But if you think that you can explain individual phenomena, like tornadoes or waves, or clouds, or lightning, or floods, or the moon phases by invoking separate sentient agents, I think you are less likely to develop a self-consistent science than if you are trying to figure out the mind of some more or less unitary deity.

But possibly not. It seems to me it's perfectly arguable, though, and not demolished by the Trinity, or saints or anything else, although I expect they get in the way as much as water sprites and demons do.
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Old 02-28-2016, 08:31 PM   #2620834  /  #40
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I think the problem here is Pingu specifically and others more generally do not actually understand how pagan science actually worked.
I probably don't, teeth!, so do please explain it to me.
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Old 02-28-2016, 08:33 PM   #2620835  /  #41
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So I think my point still stands. In a monotheistic tradition, for now including Christianity, you can't invoke additional deities to explain natural phenomena independently. It pushes you toward an explanatory system that makes some kind of unitary sense.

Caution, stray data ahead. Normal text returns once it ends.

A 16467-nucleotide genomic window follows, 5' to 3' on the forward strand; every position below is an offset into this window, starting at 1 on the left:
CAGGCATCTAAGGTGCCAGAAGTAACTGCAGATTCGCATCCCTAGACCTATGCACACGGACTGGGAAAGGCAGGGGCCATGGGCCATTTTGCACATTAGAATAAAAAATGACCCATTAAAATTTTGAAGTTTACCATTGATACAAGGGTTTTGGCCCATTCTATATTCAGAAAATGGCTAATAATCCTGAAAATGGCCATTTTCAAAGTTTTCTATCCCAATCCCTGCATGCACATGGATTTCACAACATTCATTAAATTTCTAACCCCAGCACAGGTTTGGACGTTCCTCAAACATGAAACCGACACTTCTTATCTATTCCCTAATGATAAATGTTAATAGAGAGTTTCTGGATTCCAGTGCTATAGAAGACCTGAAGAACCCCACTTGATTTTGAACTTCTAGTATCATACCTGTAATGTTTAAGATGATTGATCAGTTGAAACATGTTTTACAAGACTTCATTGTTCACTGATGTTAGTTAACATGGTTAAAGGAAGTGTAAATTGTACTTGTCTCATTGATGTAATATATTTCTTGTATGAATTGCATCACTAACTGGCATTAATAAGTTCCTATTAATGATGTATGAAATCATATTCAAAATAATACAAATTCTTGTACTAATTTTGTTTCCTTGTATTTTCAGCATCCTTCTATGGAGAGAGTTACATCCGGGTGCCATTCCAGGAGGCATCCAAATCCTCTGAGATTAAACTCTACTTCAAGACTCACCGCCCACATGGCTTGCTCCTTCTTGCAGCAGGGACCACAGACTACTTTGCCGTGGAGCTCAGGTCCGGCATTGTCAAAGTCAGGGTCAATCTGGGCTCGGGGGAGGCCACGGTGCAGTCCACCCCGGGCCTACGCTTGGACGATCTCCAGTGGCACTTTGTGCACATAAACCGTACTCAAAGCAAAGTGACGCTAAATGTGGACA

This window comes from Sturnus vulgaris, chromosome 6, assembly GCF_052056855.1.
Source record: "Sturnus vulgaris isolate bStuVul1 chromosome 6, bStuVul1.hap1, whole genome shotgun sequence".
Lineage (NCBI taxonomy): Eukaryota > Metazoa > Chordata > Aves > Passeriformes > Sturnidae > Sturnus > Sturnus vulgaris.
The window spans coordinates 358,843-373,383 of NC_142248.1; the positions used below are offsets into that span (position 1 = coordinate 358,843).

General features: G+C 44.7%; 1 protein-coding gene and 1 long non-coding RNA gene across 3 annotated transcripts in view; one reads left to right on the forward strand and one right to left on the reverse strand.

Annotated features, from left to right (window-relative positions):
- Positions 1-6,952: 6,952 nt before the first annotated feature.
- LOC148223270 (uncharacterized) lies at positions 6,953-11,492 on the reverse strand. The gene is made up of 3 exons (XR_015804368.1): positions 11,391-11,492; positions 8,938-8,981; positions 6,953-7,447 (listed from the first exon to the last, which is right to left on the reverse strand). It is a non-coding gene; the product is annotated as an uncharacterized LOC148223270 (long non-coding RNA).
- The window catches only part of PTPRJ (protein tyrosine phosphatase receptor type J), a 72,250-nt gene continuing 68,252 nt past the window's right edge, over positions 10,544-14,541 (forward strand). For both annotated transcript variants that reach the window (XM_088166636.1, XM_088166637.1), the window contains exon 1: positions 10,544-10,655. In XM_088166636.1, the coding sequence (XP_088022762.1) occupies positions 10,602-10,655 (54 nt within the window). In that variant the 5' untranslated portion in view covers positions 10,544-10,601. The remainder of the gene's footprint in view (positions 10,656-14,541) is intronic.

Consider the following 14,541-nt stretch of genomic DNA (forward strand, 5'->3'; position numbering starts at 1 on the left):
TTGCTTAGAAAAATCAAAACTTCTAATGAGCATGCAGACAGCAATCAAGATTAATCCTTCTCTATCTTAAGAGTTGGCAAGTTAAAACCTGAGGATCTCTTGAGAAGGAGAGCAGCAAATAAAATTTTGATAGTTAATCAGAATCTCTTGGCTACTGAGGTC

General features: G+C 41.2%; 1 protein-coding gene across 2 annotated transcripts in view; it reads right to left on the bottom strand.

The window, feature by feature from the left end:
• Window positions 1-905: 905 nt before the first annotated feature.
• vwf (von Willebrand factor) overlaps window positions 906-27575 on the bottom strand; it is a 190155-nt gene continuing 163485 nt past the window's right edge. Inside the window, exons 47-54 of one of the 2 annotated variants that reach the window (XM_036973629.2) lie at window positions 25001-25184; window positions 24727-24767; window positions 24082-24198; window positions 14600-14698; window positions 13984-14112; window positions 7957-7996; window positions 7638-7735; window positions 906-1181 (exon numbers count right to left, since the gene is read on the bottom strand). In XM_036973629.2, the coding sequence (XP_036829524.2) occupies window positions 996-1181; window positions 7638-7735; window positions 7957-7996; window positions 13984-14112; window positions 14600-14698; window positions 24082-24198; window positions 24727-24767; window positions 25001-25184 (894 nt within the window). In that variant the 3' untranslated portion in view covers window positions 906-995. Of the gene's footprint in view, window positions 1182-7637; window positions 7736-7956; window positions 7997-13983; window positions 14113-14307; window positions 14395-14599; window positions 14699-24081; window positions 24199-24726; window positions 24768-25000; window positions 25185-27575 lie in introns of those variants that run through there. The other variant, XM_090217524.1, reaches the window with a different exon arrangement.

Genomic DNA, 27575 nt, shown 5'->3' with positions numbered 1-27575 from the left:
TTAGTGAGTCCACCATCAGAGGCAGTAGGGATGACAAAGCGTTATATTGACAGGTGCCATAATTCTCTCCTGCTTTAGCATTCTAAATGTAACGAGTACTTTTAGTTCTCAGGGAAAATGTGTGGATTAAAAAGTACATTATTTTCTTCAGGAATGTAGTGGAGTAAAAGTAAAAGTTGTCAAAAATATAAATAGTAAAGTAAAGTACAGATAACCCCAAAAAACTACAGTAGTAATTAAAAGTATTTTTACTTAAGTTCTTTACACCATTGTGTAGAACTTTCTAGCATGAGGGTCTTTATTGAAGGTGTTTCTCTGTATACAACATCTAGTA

And that explanation is that God did it, instead of some specialist god did it. This is antithetical to 'there are regularities, let's figure them out'. If there's a God, nothing is supposed to make sense to us, since God has free will, his ways are mysterious and he can and will intervene in worldly affairs. The very existence of physical laws or indeed any sort of regularity is incompatible with such a god.
Well, in some theologies yes. In others not so much.
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Old 02-28-2016, 08:36 PM   #2620837  /  #42
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But if you think that you can explain individual phenomena, like tornadoes or waves, or clouds, or lightning, or floods, or the moon phases by invoking separate sentient agents, I think you are less likely to develop a self-consistent science than if you are trying to figure out the mind of some more or less unitary deity.
Unless your unitary deity interferes in the world, by acting outside the usual laws of physics. Which is the central problem.

AFAICT pagans did try to figure out the world around them, and did manage to figure out some of the things that made it work. They just reserved supernatural causes for the bits they didn't understand yet. Just like Christians.
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Old 02-28-2016, 08:36 PM   #2620838  /  #43
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yo yo check out the Epicureans.
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Old 02-28-2016, 08:37 PM   #2620840  /  #44
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I think it would make an interesting discussion actually. I'm not saying we have Christianity to thank for Science or anything (after all, a lot of things like optics and mathematics are of muslim and arabic origin) but the mindset that it allows has been helpful.
Ok, but what, exactly, is this mindset that Christianity supposedly allows, and that is not allowed by any other religion?
I think monotheism fosters the view that the universe is self-consistent.

You can't invoke random spirits and demons to account for specific phenomena.